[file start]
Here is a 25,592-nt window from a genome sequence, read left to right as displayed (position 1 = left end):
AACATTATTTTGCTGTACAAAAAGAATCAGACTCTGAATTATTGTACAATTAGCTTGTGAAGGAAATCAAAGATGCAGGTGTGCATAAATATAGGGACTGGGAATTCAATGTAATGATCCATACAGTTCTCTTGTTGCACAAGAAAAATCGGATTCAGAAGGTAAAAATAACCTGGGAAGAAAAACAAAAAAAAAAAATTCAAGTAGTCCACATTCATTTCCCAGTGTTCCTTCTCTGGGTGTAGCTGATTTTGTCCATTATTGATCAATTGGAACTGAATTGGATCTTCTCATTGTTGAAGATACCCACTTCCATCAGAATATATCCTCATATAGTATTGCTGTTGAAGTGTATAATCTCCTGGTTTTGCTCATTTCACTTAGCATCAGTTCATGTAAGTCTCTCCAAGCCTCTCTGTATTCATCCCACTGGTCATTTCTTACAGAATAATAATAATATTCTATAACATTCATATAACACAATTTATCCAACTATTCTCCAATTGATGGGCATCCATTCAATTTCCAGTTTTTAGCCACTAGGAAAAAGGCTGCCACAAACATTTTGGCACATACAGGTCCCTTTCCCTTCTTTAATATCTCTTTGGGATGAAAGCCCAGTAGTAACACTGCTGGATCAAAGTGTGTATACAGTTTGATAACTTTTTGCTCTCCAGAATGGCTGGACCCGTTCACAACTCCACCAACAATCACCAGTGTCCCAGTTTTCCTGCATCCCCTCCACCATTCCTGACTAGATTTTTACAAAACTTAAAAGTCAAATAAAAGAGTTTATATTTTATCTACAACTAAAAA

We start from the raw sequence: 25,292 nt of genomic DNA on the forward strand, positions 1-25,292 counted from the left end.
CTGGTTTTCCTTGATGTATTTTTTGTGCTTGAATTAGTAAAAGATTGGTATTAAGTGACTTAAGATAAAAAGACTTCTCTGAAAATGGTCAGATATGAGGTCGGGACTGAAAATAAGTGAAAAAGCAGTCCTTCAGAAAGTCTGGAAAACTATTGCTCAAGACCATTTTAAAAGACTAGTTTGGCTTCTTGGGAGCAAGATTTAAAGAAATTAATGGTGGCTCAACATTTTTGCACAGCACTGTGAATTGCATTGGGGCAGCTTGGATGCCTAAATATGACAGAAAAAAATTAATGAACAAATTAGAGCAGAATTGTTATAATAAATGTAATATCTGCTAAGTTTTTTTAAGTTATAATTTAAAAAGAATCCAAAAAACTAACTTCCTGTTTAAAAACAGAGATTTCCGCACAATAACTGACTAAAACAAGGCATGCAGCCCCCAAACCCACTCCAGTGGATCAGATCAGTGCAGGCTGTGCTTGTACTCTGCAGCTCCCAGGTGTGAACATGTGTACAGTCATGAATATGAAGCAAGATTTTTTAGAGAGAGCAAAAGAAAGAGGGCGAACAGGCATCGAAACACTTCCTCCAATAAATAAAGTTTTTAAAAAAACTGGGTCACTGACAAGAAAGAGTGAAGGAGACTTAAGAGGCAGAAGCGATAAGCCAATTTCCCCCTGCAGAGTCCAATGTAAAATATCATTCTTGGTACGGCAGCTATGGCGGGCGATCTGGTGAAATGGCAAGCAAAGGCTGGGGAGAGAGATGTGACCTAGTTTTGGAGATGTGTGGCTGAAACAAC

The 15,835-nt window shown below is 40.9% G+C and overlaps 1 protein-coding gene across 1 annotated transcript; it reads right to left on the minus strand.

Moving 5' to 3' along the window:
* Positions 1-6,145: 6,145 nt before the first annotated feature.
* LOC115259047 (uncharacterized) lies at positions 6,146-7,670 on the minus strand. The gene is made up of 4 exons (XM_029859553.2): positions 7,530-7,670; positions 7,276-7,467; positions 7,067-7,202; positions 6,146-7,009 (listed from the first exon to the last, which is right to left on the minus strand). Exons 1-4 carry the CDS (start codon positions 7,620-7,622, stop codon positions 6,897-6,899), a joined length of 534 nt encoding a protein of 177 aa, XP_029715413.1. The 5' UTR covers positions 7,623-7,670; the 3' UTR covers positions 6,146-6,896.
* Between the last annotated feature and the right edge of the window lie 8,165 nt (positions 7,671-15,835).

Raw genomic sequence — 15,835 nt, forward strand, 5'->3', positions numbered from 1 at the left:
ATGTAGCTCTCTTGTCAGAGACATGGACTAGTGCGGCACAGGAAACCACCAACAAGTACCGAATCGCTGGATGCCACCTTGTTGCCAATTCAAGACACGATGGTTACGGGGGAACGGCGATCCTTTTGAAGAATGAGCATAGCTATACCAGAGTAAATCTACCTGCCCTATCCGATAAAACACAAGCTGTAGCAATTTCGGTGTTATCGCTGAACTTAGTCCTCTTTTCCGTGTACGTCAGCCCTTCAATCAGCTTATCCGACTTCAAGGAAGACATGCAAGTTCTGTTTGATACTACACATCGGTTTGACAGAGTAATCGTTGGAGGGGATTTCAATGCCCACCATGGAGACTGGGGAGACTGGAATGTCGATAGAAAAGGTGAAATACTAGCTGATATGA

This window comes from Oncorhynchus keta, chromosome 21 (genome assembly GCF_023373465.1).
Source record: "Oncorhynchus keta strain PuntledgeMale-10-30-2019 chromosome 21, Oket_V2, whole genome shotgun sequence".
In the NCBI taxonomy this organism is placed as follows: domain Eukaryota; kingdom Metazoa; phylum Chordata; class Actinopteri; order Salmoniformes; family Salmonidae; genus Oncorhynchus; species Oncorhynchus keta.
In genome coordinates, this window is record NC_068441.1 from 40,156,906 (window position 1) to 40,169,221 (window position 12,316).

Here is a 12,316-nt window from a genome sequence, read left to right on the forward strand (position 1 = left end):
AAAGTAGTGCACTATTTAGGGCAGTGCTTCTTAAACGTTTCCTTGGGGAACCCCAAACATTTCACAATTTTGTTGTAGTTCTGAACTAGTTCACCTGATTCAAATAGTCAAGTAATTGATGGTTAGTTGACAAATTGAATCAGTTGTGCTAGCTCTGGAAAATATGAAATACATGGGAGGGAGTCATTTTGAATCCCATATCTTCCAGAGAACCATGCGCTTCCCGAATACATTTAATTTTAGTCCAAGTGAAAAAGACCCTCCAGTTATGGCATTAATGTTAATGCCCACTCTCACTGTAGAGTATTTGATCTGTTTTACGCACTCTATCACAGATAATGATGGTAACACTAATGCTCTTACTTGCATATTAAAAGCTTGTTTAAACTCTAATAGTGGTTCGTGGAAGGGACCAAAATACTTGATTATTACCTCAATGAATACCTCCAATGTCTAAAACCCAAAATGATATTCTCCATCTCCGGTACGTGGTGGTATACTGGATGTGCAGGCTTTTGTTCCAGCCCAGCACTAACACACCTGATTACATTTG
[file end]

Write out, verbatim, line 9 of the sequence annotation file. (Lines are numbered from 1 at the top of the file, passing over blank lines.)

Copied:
* Between the last annotated feature and the right edge of the window lie 8,165 nt (positions 7,671-15,835).